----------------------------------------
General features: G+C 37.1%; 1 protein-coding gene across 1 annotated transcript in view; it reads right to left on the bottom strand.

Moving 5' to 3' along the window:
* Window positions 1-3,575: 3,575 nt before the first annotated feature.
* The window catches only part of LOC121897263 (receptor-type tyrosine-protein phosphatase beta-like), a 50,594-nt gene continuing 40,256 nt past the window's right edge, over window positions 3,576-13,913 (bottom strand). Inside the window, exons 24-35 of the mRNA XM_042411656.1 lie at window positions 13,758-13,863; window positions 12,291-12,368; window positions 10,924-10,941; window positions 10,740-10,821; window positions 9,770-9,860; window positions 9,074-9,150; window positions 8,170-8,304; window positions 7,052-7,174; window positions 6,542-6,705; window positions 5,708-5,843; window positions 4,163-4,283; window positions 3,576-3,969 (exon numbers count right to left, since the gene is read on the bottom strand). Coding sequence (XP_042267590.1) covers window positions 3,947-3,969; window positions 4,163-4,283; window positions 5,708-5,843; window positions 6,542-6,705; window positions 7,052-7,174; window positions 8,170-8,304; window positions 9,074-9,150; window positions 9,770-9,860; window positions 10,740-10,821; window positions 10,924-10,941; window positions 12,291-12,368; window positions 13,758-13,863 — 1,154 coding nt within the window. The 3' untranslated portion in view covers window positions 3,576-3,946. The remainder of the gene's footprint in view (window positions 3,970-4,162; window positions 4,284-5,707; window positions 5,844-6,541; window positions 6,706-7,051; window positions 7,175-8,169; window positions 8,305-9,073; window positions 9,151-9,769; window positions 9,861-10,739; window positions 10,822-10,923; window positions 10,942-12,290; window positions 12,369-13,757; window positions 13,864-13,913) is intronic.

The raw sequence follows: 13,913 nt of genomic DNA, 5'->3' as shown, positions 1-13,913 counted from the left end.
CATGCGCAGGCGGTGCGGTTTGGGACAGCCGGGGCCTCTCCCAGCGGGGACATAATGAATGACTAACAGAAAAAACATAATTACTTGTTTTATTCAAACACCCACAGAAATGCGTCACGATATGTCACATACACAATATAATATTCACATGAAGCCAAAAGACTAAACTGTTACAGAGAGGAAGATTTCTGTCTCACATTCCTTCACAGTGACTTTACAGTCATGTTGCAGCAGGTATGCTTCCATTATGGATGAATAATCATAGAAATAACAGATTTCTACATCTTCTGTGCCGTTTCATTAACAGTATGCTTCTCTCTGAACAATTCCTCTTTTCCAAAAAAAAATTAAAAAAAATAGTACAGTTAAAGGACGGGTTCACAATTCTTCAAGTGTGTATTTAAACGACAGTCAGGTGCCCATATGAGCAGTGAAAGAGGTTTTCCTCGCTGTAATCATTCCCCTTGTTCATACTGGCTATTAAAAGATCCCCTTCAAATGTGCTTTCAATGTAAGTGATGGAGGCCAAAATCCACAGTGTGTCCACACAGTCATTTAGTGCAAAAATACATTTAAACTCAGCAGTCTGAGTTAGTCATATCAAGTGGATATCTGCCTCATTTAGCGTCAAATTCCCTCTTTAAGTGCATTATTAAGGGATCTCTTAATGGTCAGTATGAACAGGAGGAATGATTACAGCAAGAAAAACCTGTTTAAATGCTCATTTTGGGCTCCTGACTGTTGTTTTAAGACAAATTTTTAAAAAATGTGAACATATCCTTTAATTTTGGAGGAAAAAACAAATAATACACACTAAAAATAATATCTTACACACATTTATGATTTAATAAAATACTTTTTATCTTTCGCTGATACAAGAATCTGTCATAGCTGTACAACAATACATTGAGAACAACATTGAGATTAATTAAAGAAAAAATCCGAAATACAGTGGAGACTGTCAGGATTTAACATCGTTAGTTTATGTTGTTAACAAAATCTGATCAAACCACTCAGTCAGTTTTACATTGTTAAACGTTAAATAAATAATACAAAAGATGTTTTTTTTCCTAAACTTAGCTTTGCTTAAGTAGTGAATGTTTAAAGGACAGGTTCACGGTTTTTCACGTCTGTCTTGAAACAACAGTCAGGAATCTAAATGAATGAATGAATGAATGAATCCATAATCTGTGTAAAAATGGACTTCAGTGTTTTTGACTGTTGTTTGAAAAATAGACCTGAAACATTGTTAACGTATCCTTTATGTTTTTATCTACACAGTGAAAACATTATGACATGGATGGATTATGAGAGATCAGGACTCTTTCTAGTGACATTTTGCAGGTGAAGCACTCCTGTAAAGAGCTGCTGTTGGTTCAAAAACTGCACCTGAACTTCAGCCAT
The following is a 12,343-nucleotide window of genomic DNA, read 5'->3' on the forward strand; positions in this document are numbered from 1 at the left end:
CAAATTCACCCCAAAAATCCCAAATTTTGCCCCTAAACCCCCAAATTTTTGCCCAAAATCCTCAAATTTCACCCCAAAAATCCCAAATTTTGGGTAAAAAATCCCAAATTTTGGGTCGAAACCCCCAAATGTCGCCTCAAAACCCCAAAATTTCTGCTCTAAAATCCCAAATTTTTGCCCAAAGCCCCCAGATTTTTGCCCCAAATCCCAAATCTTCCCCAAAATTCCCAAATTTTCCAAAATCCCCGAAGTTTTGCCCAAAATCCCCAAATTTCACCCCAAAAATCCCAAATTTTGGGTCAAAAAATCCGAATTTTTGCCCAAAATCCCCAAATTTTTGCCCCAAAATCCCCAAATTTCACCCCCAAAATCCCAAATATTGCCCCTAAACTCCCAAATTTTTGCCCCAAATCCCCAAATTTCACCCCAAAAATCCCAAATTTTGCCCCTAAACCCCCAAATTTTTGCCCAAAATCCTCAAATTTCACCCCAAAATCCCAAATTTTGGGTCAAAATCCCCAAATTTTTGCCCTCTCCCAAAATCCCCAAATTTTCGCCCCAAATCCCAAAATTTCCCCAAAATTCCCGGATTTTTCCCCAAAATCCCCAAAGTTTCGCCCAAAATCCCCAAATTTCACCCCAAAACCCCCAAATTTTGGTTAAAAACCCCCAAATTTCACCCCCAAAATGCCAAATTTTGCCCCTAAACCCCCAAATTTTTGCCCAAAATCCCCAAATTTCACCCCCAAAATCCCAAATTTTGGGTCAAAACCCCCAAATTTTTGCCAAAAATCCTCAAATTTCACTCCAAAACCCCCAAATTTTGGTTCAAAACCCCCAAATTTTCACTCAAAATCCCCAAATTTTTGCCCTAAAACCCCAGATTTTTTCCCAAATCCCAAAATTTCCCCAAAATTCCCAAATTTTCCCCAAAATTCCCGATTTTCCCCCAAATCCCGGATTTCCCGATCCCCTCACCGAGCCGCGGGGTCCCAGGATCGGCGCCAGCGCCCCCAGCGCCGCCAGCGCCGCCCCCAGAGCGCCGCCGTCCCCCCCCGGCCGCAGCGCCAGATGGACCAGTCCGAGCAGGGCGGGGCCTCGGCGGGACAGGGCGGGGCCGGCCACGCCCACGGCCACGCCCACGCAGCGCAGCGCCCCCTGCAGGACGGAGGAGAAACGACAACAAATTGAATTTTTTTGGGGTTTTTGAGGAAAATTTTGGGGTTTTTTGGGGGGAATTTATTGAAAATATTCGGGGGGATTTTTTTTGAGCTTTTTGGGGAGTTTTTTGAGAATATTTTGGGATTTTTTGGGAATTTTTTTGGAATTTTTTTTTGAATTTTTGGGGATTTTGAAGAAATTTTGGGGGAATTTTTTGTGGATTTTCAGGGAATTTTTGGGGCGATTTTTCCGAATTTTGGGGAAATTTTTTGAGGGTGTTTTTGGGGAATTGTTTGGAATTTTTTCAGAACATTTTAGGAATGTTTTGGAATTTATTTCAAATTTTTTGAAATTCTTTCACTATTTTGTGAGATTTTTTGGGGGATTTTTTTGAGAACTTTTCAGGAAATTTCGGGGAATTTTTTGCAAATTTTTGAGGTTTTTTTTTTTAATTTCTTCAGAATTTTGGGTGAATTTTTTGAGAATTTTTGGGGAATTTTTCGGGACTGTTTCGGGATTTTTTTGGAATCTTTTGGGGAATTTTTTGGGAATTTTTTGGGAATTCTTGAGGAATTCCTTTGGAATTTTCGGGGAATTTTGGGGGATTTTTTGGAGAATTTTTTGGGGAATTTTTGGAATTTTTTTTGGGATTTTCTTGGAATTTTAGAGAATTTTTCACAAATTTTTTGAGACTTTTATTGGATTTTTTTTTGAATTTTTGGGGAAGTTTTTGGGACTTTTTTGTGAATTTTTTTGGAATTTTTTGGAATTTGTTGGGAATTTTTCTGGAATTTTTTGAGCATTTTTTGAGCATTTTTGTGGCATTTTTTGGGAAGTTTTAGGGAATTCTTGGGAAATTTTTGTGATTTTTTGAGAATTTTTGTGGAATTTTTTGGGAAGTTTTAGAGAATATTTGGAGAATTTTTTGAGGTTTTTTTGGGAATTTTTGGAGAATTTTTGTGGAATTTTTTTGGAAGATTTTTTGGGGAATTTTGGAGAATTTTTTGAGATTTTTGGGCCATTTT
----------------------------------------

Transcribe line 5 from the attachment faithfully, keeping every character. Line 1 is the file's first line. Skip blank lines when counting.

The raw sequence follows: 13,913 nt of genomic DNA, 5'->3' as shown, positions 1-13,913 counted from the left end.